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Ruchla (or Rochla) Andrelewitz / Morgowicz Morgovich


Nickidewbear 23 | 609
18 Jul 2019 #1
I'm wondering if anyone could look for some more records for me because I am not fluent or proficient in Polish, and I find it difficult to find quite a few still-needed records and other information. I found a few via Genetka.Genealodzy.PL. I also help some on here before help me and searched other sources, such as JewishGen and Ancestry.com. One record to which I am referring is that of Ruchla (or Rochla) Andrelewitz bas (bat; daughter of) Gilya (or Gilka) Andrelewitz born in Vilnius around 1885. She was a relative of my great-great-grandmother Aleksandra Alicja (or Aleksjondria Alicja) z Andrulewiczów Czerniecka.

I am also still looking for Great-Great-Grandma's record, and she was born on June 26, 1882 to "Antoni" Andrulewicz and "Katarzyna" z Margiewiczów Andrulewiczowa allegedly in Bossę. Her parents left Stokliszki in Lithuania after the death of her mother's cousin, Szmuil Morgowicz (Lithuanian transcription: Shmuil Morgovich and Shmuil Morgovičius), son of Mowsza Morgowicz (Lithuanian transcription: Movsha Morgovich and Movsha Morgovičius; Yiddish-Lithuanian Shmuil ben Movsha Morgovich), because he died of tuberculosis on April 4, 1882.

I am also looking for Great-Great-Granddad's birth record. And I know he was born on December 24, 1875 in Lipsk nad Biebrzą. As I understand it (per a record that someone here had found for me), he was named in honor of his brother whom was born on October 14, 1874.

Just to recap, meanwhile, Great-Great-Granddad's were those whom had the names of "Antoni" and "Katarzyna", with the former born to Paweł Czerniecki and Dominika z Wierzbinskiego Czerniecka in Krasne in Krasnopol around 1840; and I do not know when he was given the name "Antoni". Regarding the latter, she did not receive "Katarzyna" until her Crypto-Jewish baptism in February 1843, well after her birth on October 26, 1838 (and her parents were Abram "Wojciech" Daniłowicz and Marianna z Kruszyńskiego Daniłowiczowa. Incidentally, I still marvel at how they and the priest got away with the "neglect of the parents" excuse Now that I think about it, there must've also been some sympathetic openly-Jewish Jews as well as Anusim and sympathetic Poles in the parish and regsitar offices whom were not going to betray them to the Russians.) . Remember, too, that his parents at some point returned to Judaism and had the farm in Lipsk nad Biebrza; and that he himself rebecame an Anusi after the Farber-Kogan incident, which of course did not sit well with his parents. Thank you for your time and help.

PS I know that "Somovo" had to be "Szumowo" unless it was Shamovo. In Lithuanian, "Sumowo" is "Sumavas". Also, Szumowo is much closer to Antwerpen and further from Lipsk.

google.com/maps/dir/Szumowo,+Poland/Antwerpen,+Belgium/@52.2806428,9.2945416,6z/data=!3m1!4b1!4m14!4m13!1m5!1m1!1s0x46e016d2aa981b25:0xf071bd091dd6d4e1!2m2!1d23.1580916!2d53.4520712!1m5!1m1!1s0x47c3f68ebfc3887d:0x3eaf448482a88ab8!2m2!1d4.4024643!2d51.2194475!3e2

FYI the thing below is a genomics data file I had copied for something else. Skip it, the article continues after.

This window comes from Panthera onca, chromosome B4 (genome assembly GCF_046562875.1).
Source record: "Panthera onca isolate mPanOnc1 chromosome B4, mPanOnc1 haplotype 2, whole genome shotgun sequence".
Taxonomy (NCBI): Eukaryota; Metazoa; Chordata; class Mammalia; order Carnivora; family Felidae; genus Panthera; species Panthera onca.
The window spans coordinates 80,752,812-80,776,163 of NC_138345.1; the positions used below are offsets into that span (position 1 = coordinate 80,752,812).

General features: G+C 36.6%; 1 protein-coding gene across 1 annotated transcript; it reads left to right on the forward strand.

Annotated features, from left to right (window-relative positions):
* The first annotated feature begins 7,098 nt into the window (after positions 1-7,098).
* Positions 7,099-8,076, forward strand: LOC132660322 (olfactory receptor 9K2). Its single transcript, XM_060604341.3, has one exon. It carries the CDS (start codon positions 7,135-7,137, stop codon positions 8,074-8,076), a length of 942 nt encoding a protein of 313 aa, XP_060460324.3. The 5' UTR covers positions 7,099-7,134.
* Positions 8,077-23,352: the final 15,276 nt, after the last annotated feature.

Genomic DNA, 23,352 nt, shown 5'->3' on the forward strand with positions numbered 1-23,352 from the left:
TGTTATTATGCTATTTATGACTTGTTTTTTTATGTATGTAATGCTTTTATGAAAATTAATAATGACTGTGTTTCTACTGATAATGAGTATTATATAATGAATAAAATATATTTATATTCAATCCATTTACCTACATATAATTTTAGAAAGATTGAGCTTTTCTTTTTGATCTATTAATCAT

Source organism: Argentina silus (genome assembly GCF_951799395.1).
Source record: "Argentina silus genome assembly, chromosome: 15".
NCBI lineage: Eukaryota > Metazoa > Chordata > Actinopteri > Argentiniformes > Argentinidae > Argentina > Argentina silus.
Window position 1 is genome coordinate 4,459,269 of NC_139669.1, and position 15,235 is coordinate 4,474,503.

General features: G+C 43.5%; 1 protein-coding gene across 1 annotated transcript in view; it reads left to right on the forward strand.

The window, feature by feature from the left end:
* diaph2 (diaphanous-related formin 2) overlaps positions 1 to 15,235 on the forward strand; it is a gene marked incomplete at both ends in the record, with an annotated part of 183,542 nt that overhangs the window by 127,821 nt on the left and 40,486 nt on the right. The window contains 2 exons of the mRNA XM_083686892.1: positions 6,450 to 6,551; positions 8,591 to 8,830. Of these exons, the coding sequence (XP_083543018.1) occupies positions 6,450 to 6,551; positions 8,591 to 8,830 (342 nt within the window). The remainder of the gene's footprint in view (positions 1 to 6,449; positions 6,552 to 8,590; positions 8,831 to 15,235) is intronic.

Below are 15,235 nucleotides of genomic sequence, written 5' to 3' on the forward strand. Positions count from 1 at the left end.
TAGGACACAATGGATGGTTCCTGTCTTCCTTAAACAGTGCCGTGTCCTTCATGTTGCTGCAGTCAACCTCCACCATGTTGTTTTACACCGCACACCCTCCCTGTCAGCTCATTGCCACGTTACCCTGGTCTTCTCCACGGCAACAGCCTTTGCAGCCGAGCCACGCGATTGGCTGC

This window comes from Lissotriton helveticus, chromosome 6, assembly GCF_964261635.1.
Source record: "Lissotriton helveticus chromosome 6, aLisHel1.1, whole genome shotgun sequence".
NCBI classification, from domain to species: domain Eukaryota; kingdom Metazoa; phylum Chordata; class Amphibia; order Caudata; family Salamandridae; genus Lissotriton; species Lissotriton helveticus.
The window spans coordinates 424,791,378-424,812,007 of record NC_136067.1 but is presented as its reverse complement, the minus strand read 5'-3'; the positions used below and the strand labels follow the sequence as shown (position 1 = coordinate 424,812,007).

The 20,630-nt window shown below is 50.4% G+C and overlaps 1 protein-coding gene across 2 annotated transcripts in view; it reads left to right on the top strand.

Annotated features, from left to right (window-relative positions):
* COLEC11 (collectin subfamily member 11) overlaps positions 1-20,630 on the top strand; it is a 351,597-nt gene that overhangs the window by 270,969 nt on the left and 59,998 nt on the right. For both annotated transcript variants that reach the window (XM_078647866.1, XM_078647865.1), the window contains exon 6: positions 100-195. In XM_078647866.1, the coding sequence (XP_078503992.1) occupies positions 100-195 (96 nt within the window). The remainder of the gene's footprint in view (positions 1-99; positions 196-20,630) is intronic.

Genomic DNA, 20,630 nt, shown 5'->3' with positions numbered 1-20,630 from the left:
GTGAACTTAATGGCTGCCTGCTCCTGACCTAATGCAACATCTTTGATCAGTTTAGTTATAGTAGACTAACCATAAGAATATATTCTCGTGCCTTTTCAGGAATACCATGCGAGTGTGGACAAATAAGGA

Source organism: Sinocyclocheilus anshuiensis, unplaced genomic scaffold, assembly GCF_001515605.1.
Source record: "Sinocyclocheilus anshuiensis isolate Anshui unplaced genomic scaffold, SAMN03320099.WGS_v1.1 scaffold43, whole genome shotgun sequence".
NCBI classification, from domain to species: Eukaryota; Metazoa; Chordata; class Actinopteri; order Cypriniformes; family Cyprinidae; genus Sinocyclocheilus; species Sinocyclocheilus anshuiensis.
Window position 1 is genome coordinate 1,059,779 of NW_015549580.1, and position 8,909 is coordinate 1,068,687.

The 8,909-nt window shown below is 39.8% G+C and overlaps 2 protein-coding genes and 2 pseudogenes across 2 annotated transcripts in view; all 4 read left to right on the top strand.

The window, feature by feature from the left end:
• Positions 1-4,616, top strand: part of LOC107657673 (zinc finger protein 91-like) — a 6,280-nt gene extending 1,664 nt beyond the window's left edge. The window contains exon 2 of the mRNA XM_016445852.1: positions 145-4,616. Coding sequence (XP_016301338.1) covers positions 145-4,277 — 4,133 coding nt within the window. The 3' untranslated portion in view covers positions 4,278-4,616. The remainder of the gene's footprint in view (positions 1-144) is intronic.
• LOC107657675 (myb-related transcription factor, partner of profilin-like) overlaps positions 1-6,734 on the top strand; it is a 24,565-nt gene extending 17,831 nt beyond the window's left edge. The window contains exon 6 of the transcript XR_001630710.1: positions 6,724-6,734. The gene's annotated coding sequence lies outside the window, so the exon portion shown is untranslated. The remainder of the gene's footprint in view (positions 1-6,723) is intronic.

They did not want us near them after his reconversion to Crypto-Jewish Catholicism!

google.com/maps/dir/16-503+Sumowo,+Poland/Lipsk,+Poland/@53.9122185,23.0449303,10z/data=!3m1!4b1!4m14!4m13!1m5!1m1!1s0x46e0f00edfa7cfd7:0xd140a46eae8d61a0!2m2!1d23.2880333!2d54.0880528!1m5!1m1!1s0x46e065dfc39c1213:0xd668a605706eac2b!2m2!1d23.3921628!2d53.7370364!3e2

Oh....and Szumowo was closer to Congress Poland, away from the Pale or main part of the Pale at least!
polishjews.yivo.org/content/pale-settlement-ca-1855
pawian 223 | 24,583
19 Jul 2019 #2
Ruchla (or Rochla) Andrelewitz bas (bat; daughter of) Gilya (or Gilka) Andrelewitz born in Vilnius around 1885.

I have always been lousy at genealogy so I can`t help you.

But sth occured to me - shouldn`t you look for that info in Lithuania? Yes, Vilnius was under Russian partition, then after 1918 in Poland, but the archives should be still there. I don`t think anybody bothered taking them when Poles were leaving Vilnius for Poland after WW2 due to border changes and mass resettlement.
kaprys 3 | 2,242
19 Jul 2019 #3
That pogrom was in 1906 so it can't have made people living a century earlier hide their ethnicity.

As for geneaological research, the most important sites would be:
Geneteka
szukajwarchiwach.pl
genpol.pl or genbaza.pl
As for Vilnus I think (but I'm not sure some might be in Archiwum Akt Dawnych) and there's a Lithuanian site with some records online. Some links are here but they're RC.

kresy.genealodzy.pl/gub_wil_87/ap_litwa_II.html

The tricky part is that not all records are in one place and not all of them are available online. So you need to know what place and years you're looking for.

Or simply contact the archives in Białystok if you have information about the place and year of birth. I doubt it will cost you a fortune. Just ask what they can do for you. If you think the price is too high, don't get into it.

But usually it costs really little. A scan may cost you about 2 zł which is less than a dollar. But I'ma not sure so ask. I don't know how it works from abroad but I don't think it's much more.

I don't know about Jewish records but Polish records from roughly 1850 -1918 from that area are in Russian so be prepared to ask someone to translate them for you.

Also contact some Polish Jews or their descendants to check how they look for records. There are fb groups devoted to geneaological research with lots of helpful people. Also people who help in translating.
OP Nickidewbear 23 | 609
22 Jul 2019 #4
That pogrom was in 1906 so it can't have made people living a century earlier hide their ethnicity.